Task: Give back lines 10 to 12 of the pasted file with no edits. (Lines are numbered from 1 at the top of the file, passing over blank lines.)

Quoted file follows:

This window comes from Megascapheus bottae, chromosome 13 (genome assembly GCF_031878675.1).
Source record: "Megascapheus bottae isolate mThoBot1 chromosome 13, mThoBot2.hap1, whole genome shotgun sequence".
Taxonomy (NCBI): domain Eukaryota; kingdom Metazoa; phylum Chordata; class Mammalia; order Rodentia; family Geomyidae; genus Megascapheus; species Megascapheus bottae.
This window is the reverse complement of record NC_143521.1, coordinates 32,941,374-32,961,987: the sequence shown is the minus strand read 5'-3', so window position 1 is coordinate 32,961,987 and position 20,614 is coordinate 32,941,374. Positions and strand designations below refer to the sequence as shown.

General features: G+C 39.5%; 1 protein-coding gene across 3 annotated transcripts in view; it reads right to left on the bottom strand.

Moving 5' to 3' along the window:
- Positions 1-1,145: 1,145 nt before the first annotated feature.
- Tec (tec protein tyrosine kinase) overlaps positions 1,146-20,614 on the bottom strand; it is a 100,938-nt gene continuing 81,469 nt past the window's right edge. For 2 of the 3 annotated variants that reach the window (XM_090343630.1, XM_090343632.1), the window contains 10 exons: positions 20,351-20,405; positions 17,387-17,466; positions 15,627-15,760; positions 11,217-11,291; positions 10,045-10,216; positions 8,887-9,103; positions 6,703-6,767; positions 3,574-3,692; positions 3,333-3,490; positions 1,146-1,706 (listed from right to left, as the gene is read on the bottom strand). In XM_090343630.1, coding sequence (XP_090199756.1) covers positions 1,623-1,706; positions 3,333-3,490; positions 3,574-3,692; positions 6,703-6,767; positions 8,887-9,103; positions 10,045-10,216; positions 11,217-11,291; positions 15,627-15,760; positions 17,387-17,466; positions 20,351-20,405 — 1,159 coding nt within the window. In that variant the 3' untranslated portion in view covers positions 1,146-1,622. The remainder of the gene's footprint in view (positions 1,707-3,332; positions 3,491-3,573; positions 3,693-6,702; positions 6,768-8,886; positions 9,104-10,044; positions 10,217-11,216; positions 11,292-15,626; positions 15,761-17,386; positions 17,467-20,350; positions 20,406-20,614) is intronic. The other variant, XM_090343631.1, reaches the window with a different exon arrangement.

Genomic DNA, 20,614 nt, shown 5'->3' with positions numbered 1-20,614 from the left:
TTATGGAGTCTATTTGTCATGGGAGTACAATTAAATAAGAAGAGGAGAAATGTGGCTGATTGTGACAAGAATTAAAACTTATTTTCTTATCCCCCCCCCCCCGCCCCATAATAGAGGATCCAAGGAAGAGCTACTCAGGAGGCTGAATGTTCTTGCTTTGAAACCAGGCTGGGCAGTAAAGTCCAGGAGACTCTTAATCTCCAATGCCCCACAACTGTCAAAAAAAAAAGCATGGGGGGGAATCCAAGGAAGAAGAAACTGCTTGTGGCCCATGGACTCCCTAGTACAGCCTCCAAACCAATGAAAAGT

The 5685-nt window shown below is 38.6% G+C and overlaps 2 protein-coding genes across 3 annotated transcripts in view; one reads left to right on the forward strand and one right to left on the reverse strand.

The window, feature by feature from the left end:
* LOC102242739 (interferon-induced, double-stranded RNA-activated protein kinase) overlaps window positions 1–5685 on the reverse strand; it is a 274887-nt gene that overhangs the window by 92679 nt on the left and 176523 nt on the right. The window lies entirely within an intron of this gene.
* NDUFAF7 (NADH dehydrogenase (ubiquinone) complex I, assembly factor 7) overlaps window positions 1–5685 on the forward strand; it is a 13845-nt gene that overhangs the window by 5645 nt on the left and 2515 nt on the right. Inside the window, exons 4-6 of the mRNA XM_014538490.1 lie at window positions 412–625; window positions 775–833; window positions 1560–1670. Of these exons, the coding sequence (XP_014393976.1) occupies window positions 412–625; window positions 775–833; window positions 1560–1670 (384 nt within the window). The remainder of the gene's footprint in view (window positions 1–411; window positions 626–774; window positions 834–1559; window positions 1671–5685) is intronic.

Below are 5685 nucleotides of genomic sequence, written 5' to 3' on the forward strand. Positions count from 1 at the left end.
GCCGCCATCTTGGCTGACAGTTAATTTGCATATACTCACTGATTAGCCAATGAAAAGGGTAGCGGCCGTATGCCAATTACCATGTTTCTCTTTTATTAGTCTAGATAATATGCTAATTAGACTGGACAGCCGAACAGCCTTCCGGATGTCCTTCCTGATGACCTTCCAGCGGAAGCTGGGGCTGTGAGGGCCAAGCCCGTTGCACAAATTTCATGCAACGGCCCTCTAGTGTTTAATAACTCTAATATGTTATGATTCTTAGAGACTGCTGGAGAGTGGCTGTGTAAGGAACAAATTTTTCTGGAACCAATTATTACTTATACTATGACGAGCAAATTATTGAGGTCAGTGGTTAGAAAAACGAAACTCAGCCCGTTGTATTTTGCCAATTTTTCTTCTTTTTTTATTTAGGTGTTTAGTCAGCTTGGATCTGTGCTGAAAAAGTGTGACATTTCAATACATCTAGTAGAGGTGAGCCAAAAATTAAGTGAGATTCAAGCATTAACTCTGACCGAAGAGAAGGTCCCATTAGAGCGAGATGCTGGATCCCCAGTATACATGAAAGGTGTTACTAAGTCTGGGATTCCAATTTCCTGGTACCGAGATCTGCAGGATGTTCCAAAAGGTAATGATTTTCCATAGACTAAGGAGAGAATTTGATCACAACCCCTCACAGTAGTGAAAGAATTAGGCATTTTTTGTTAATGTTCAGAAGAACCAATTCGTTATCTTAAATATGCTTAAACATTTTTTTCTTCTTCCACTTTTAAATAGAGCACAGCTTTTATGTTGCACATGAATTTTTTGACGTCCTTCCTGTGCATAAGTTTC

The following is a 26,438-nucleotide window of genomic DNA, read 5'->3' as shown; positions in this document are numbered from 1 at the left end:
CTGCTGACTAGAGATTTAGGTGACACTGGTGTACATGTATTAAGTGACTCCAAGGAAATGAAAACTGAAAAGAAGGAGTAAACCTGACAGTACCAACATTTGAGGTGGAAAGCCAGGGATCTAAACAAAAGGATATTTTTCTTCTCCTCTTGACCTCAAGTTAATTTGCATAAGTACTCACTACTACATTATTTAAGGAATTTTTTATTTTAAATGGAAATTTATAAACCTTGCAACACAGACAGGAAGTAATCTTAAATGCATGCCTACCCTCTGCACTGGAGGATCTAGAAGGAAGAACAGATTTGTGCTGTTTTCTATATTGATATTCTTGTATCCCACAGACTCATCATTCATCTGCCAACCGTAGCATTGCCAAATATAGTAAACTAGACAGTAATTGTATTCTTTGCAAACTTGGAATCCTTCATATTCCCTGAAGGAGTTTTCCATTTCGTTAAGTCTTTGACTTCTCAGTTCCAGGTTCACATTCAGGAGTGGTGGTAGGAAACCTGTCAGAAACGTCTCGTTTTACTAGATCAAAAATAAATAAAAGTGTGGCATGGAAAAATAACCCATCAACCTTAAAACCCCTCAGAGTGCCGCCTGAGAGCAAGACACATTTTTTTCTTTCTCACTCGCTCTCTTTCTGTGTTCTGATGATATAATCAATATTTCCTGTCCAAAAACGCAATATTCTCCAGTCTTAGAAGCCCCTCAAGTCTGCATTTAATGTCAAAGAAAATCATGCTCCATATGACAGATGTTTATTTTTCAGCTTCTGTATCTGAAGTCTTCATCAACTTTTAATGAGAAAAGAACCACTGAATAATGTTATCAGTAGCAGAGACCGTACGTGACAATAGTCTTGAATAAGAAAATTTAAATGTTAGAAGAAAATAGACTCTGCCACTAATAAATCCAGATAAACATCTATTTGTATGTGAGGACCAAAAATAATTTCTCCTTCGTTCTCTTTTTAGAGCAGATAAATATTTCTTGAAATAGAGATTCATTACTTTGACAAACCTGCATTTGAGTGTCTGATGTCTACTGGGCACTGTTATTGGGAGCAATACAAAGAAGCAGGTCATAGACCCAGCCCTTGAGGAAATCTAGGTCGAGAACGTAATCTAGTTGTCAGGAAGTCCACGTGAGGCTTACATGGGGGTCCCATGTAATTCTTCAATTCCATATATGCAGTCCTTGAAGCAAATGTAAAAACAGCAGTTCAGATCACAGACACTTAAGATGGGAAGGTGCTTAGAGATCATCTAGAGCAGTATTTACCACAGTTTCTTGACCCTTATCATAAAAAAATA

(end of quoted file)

TTATGGAGTCTATTTGTCATGGGAGTACAATTAAATAAGAAGAGGAGAAATGTGGCTGATTGTGACAAGAATTAAAACTTATTTTCTTATCCCCCCCCCCCCGCCCCATAATAGAGGATCCAAGGAAGAGCTACTCAGGAGGCTGAATGTTCTTGCTTTGAAACCAGGCTGGGCAGTAAAGTCCAGGAGACTCTTAATCTCCAATGCCCCACAACTGTCAAAAAAAAAAGCATGGGGGGGAATCCAAGGAAGAAGAAACTGCTTGTGGCCCATGGACTCCCTAGTACAGCCTCCAAACCAATGAAAAGT

The 5685-nt window shown below is 38.6% G+C and overlaps 2 protein-coding genes across 3 annotated transcripts in view; one reads left to right on the forward strand and one right to left on the reverse strand.

The window, feature by feature from the left end: